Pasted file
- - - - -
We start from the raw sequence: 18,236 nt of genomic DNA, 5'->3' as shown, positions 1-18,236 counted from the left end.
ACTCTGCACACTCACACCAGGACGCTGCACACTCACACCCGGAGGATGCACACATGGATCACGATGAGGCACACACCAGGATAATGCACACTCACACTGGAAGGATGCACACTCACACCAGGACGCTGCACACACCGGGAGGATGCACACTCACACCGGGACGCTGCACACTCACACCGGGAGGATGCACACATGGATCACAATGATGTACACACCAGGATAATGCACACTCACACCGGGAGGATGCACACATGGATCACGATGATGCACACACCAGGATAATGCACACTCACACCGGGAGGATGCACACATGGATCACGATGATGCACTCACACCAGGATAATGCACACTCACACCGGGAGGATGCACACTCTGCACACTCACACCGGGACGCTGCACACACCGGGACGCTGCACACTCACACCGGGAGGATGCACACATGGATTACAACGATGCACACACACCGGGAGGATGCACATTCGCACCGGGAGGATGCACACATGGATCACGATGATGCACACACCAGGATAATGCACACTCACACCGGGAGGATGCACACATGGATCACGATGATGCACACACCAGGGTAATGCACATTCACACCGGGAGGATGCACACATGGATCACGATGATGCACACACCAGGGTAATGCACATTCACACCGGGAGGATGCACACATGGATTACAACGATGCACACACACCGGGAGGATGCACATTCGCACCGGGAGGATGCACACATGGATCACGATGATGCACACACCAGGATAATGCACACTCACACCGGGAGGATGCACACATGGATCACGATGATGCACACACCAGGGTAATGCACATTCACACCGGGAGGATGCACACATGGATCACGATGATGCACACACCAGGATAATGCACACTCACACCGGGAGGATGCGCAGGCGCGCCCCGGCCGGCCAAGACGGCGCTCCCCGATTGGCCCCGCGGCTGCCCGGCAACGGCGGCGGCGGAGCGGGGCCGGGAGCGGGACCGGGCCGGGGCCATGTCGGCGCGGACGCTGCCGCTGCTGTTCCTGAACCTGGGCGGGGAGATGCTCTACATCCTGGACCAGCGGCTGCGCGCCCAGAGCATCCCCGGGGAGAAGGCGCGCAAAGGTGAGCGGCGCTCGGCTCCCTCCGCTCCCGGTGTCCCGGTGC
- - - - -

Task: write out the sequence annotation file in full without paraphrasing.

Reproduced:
We start from the raw sequence: 18,236 nt of genomic DNA, 5'->3' as shown, positions 1-18,236 counted from the left end.
ACTCTGCACACTCACACCAGGACGCTGCACACTCACACCCGGAGGATGCACACATGGATCACGATGAGGCACACACCAGGATAATGCACACTCACACTGGAAGGATGCACACTCACACCAGGACGCTGCACACACCGGGAGGATGCACACTCACACCGGGACGCTGCACACTCACACCGGGAGGATGCACACATGGATCACAATGATGTACACACCAGGATAATGCACACTCACACCGGGAGGATGCACACATGGATCACGATGATGCACACACCAGGATAATGCACACTCACACCGGGAGGATGCACACATGGATCACGATGATGCACTCACACCAGGATAATGCACACTCACACCGGGAGGATGCACACTCTGCACACTCACACCGGGACGCTGCACACACCGGGACGCTGCACACTCACACCGGGAGGATGCACACATGGATTACAACGATGCACACACACCGGGAGGATGCACATTCGCACCGGGAGGATGCACACATGGATCACGATGATGCACACACCAGGATAATGCACACTCACACCGGGAGGATGCACACATGGATCACGATGATGCACACACCAGGGTAATGCACATTCACACCGGGAGGATGCACACATGGATCACGATGATGCACACACCAGGGTAATGCACATTCACACCGGGAGGATGCACACATGGATTACAACGATGCACACACACCGGGAGGATGCACATTCGCACCGGGAGGATGCACACATGGATCACGATGATGCACACACCAGGATAATGCACACTCACACCGGGAGGATGCACACATGGATCACGATGATGCACACACCAGGGTAATGCACATTCACACCGGGAGGATGCACACATGGATCACGATGATGCACACACCAGGATAATGCACACTCACACCGGGAGGATGCGCAGGCGCGCCCCGGCCGGCCAAGACGGCGCTCCCCGATTGGCCCCGCGGCTGCCCGGCAACGGCGGCGGCGGAGCGGGGCCGGGAGCGGGACCGGGCCGGGGCCATGTCGGCGCGGACGCTGCCGCTGCTGTTCCTGAACCTGGGCGGGGAGATGCTCTACATCCTGGACCAGCGGCTGCGCGCCCAGAGCATCCCCGGGGAGAAGGCGCGCAAAGGTGAGCGGCGCTCGGCTCCCTCCGCTCCCGGTGTCCCGGTGC